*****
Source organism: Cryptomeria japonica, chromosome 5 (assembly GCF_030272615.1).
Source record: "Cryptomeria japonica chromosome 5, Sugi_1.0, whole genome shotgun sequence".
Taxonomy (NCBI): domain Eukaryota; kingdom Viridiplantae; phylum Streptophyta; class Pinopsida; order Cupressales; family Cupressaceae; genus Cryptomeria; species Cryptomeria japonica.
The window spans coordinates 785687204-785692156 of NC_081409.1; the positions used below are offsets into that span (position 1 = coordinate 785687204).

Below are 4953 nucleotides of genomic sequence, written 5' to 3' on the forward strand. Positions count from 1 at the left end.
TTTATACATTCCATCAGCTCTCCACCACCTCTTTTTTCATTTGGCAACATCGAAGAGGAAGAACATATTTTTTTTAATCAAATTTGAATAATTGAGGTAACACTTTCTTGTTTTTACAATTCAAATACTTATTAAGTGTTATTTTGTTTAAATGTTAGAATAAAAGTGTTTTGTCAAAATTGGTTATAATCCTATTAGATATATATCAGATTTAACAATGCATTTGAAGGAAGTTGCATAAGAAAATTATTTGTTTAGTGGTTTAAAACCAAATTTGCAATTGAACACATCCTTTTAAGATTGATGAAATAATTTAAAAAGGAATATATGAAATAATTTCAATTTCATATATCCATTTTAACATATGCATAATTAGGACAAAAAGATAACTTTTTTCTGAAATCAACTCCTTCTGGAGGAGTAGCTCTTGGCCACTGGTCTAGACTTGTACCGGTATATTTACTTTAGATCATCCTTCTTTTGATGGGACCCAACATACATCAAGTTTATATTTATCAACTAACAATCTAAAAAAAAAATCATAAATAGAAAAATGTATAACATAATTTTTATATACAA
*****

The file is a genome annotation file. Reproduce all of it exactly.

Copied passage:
Source organism: Cryptomeria japonica, chromosome 5 (assembly GCF_030272615.1).
Source record: "Cryptomeria japonica chromosome 5, Sugi_1.0, whole genome shotgun sequence".
Taxonomy (NCBI): domain Eukaryota; kingdom Viridiplantae; phylum Streptophyta; class Pinopsida; order Cupressales; family Cupressaceae; genus Cryptomeria; species Cryptomeria japonica.
The window spans coordinates 785687204-785692156 of NC_081409.1; the positions used below are offsets into that span (position 1 = coordinate 785687204).

Below are 4953 nucleotides of genomic sequence, written 5' to 3' on the forward strand. Positions count from 1 at the left end.
TTTATACATTCCATCAGCTCTCCACCACCTCTTTTTTCATTTGGCAACATCGAAGAGGAAGAACATATTTTTTTTAATCAAATTTGAATAATTGAGGTAACACTTTCTTGTTTTTACAATTCAAATACTTATTAAGTGTTATTTTGTTTAAATGTTAGAATAAAAGTGTTTTGTCAAAATTGGTTATAATCCTATTAGATATATATCAGATTTAACAATGCATTTGAAGGAAGTTGCATAAGAAAATTATTTGTTTAGTGGTTTAAAACCAAATTTGCAATTGAACACATCCTTTTAAGATTGATGAAATAATTTAAAAAGGAATATATGAAATAATTTCAATTTCATATATCCATTTTAACATATGCATAATTAGGACAAAAAGATAACTTTTTTCTGAAATCAACTCCTTCTGGAGGAGTAGCTCTTGGCCACTGGTCTAGACTTGTACCGGTATATTTACTTTAGATCATCCTTCTTTTGATGGGACCCAACATACATCAAGTTTATATTTATCAACTAACAATCTAAAAAAAAAATCATAAATAGAAAAATGTATAACATAATTTTTATATACAA